After the investigation, if the Lokayukta has found that an injustice has been caused to the complainant or if the allegation against a public servant has been wholly or partly substantiated, the competent authority should inform the former of the action taken within one month or three months respectively.
These directions are recommendatory in nature and are not binding on the government. However, there is a provision in the Act that makes the directions of the Lokayukta binding. When the Lokayukta finds the public servant in question guilty of the allegations, the former will inform the governor or the CM as a “declaration”—a declaration that the public servant is unfit to hold the post. This declaration is binding on the government, which means the governor or the CM should accept it.
The Lokayukta is an autonomous anti-corruption agency formed to keep a check on corruption in the government. It is an ombudsman type of institution “to investigate the grievances of the public about administrative wrongs and excesses.”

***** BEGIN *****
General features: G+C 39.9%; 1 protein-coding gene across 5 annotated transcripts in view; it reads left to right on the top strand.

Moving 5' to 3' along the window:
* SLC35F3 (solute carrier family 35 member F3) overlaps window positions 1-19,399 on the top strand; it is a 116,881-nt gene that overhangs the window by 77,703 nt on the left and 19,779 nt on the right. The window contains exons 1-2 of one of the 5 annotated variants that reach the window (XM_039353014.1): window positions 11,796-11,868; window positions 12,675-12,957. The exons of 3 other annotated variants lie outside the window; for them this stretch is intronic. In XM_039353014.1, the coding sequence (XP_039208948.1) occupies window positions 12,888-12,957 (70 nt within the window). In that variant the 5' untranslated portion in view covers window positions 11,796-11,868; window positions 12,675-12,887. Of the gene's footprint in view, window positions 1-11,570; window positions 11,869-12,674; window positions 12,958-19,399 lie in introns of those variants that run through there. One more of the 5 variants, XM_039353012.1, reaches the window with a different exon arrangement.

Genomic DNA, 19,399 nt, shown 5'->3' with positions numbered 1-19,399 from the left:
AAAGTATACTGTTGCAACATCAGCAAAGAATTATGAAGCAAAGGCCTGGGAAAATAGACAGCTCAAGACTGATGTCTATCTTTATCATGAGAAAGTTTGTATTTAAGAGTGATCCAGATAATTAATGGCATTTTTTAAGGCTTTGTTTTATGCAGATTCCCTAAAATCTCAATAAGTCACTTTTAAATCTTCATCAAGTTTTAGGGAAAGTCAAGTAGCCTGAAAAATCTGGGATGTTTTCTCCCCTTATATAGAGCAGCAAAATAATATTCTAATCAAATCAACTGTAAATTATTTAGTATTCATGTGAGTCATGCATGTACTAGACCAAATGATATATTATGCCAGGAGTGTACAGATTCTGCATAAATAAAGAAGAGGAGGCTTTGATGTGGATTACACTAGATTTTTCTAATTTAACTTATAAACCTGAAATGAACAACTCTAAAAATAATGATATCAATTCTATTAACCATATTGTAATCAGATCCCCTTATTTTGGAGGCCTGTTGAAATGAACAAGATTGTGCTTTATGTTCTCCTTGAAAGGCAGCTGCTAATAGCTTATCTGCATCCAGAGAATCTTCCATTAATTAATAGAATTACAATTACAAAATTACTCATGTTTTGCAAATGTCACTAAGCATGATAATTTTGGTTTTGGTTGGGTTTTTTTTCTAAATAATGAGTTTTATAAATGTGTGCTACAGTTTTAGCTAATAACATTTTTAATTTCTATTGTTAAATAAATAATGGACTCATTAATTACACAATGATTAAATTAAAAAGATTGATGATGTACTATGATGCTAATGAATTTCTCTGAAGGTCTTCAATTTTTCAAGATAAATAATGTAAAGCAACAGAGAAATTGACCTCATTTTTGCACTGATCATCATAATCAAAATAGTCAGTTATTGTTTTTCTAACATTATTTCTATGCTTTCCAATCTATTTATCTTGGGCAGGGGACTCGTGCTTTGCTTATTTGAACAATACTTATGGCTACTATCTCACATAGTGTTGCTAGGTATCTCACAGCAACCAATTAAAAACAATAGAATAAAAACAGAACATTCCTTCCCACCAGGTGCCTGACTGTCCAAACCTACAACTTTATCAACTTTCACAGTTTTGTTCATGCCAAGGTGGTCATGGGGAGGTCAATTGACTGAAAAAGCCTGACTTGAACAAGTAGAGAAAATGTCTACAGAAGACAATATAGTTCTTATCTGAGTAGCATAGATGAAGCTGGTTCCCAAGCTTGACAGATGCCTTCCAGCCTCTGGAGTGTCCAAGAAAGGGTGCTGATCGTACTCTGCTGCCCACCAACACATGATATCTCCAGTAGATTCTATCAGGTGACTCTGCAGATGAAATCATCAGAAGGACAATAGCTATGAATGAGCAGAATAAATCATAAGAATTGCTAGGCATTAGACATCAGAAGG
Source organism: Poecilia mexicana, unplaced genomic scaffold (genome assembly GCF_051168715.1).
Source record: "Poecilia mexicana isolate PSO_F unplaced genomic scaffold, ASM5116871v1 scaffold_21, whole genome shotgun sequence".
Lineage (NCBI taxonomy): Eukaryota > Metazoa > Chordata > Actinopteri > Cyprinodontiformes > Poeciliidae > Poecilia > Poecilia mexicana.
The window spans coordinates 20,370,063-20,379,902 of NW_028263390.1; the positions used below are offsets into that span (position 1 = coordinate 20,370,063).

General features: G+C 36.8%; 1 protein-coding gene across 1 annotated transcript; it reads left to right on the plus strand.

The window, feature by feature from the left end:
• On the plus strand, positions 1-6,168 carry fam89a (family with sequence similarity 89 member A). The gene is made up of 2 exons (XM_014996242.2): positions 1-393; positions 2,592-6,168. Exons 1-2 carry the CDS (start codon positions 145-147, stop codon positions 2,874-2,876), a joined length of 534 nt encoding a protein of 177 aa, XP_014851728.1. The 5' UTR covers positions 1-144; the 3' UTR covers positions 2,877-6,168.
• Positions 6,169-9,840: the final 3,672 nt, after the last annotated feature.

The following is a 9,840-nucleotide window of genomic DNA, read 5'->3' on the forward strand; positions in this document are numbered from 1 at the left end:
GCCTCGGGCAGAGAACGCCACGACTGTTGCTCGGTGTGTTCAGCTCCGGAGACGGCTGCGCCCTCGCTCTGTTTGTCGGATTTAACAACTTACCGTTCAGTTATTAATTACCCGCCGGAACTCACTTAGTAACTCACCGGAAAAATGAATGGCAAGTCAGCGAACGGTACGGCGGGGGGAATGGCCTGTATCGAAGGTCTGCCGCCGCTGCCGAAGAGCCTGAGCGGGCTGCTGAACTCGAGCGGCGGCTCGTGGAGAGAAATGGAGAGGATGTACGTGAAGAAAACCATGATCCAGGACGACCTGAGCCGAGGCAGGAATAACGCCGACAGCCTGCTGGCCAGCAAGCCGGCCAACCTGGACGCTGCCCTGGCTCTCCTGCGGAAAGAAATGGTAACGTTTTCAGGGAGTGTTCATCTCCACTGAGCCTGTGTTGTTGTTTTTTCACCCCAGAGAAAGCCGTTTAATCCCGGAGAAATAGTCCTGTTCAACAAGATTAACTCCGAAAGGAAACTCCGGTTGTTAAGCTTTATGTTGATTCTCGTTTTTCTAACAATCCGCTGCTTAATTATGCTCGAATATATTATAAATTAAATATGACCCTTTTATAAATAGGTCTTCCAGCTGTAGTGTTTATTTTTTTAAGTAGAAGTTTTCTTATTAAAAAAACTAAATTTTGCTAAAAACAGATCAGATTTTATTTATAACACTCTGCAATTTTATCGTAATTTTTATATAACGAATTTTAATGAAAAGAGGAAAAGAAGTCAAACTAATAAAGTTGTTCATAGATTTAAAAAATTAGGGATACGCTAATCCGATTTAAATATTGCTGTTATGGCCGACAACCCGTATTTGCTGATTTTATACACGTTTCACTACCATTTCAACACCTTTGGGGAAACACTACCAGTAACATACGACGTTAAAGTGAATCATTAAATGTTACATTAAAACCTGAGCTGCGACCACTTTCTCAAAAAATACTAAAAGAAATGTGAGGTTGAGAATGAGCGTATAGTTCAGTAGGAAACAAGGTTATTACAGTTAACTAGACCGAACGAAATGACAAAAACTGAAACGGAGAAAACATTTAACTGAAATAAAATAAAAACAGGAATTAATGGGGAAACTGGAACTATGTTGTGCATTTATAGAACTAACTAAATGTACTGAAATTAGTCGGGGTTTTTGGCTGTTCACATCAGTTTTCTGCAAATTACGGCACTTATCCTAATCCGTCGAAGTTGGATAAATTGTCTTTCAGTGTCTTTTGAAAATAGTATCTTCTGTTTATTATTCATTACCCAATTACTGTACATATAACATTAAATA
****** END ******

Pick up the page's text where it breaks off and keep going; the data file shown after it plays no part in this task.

A person of eminent background is nominated to the post, who is capable of redressing complaints expeditiously against the working efficiency and integrity of the government or its administration. After appointment of the Lokayukta, he cannot be dismissed or transferred by the government. He can be removed only by passing an impeachment motion by the state assembly.
Maharashtra was the first state to start the institution of Lokayukta in 1971 through the “Lokayukta and Up-Lokayuktas Act”. Maharashtra was followed by similar Acts by Odisha, Rajasthan, Uttar Pradesh, Bihar, Madhya Pradesh, Karnataka, Gujarat, Andhra Pradesh, Tamil Nadu, Kerala and Delhi. The powers of Lokayukta differ in each state.
The Lokayukta is appointed by the governor of the state. He is appointed by the CM through nomination, with the consent of the chief justice of the High Court of the state, the Leader of the Opposition in the assembly and the Legislative Council, the Speaker of the Legislative Council and the Speaker of the assembly.
—By Adarsh Kumar and India Legal Bureau